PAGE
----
Argument Realization in Child Cree

How do native Cree-speaking children realize arguments in a language that allows extensive argument omission? In this project, together with Julie Brittain (Memorial University of Newfoundland and Director of CCLAS) and Sara Acton (University of Western Michigan), we are examining the developmental stages in realization of subjects and objects in Cree child and caregiver speech.

Subjects and objects of Cree sentences may be realized as agreement markers, personal pronouns, demonstratives, or lexical noun phrases, or they may be omitted. We aim to determine which forms of referential expression are most prevalent at each stage of development, and in which conditions. We also explore the trajectory that children follow in reaching adult norms of realizing arguments.

North East Cree is an Algonquian language spoken by some 14000 Cree in northern Quebec. Very little has been published about the acquisition of Cree (or any Algonquian language), although it is widely learned and spoken as a first language in Cree communities. In 2004, Julie Brittain and her collegues at Memorial University of Newfoundland began the Cree Child Language Acquisition Study (CCLAS with the goal of documenting the stages of Cree language acquisition from ages 1 through 6 years. We use this corpus for our research.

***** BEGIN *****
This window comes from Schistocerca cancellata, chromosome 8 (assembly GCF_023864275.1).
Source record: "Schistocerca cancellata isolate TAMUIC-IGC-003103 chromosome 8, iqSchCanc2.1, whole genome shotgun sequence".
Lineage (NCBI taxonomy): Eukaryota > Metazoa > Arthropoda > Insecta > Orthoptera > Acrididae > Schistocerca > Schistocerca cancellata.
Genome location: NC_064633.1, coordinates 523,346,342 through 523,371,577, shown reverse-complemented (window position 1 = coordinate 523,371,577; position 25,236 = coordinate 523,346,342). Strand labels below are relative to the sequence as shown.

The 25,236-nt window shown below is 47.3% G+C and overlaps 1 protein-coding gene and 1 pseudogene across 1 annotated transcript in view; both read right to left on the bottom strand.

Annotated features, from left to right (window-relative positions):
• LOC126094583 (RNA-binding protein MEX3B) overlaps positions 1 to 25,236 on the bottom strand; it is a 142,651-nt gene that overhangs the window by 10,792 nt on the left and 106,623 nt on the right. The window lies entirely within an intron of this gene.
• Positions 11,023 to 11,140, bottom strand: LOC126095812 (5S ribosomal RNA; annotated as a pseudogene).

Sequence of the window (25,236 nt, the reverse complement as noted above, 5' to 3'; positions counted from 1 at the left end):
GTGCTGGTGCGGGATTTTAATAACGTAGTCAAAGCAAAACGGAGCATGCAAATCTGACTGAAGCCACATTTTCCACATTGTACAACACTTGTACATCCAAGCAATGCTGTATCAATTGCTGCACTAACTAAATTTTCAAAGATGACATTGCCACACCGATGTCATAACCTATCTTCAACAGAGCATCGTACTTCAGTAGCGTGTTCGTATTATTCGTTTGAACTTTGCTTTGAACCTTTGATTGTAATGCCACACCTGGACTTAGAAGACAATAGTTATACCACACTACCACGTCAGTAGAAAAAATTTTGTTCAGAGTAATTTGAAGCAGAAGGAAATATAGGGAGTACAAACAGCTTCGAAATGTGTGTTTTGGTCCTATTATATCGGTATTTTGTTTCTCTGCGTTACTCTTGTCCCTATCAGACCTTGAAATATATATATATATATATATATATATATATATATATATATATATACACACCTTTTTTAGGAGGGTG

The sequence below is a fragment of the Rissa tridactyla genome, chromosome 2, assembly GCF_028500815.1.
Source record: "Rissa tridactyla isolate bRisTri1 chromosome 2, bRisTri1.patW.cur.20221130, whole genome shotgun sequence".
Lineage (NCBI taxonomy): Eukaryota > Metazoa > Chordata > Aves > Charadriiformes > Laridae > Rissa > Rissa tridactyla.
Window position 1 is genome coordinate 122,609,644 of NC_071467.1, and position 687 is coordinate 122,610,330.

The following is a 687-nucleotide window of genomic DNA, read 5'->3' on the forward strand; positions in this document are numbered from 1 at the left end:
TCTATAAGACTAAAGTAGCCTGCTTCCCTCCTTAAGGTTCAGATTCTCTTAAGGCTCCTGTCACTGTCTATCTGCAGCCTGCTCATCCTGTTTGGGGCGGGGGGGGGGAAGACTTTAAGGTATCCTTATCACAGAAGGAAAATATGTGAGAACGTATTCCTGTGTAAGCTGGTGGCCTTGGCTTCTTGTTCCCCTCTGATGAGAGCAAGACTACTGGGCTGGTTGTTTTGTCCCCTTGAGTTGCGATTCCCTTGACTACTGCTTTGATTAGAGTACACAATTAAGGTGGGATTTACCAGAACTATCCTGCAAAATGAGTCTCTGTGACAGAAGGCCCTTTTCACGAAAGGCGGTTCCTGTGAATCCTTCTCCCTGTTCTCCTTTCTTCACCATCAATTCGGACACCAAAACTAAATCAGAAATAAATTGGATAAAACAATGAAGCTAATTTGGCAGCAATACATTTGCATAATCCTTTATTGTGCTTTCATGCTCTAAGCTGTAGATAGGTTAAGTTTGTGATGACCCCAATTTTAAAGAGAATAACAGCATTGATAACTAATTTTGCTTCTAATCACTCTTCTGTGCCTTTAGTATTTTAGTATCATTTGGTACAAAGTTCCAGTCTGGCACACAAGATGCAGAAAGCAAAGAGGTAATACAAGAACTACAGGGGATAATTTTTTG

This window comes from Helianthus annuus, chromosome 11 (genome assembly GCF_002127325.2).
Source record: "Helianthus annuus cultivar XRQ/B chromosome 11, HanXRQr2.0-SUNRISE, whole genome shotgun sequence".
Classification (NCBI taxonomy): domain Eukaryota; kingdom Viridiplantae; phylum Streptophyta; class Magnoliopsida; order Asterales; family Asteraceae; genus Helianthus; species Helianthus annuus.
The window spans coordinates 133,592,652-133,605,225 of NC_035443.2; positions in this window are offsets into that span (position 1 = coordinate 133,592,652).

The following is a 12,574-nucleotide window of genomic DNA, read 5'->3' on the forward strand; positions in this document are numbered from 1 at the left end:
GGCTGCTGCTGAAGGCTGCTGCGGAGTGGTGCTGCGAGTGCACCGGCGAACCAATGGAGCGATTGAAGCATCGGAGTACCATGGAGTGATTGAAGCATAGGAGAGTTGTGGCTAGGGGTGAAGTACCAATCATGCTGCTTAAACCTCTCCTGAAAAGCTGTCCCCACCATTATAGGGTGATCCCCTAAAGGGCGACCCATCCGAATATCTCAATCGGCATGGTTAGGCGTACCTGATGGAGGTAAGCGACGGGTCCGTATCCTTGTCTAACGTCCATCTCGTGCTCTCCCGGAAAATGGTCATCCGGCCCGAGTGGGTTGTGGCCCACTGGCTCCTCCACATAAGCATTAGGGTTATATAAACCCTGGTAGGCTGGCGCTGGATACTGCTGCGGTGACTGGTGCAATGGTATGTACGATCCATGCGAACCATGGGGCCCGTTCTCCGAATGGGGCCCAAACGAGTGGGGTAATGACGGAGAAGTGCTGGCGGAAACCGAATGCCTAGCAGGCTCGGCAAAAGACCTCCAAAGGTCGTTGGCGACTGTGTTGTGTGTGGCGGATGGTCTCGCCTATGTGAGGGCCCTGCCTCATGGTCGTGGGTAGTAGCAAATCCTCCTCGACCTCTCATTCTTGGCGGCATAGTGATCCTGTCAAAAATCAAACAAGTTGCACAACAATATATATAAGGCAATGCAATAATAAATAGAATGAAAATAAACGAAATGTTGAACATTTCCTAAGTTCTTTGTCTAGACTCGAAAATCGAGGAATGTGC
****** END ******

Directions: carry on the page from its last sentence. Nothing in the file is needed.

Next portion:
Representative Presentations
Brittain, J., Allen, S.E.M. & Acton, S. (2017). Preferred argument structure in Cree child and child-directed speech. Poster at 14th International Congress for the Study of Child Language, Lyon, France.
Brittain, J., Allen, S.E.M. & Acton, S. (2014). Argument realization in Northern East Cree child speech and child-directed speech. 19th Annual Workshop on Structure and Constituency in the  Languages of the Americas, St. John’s, NL.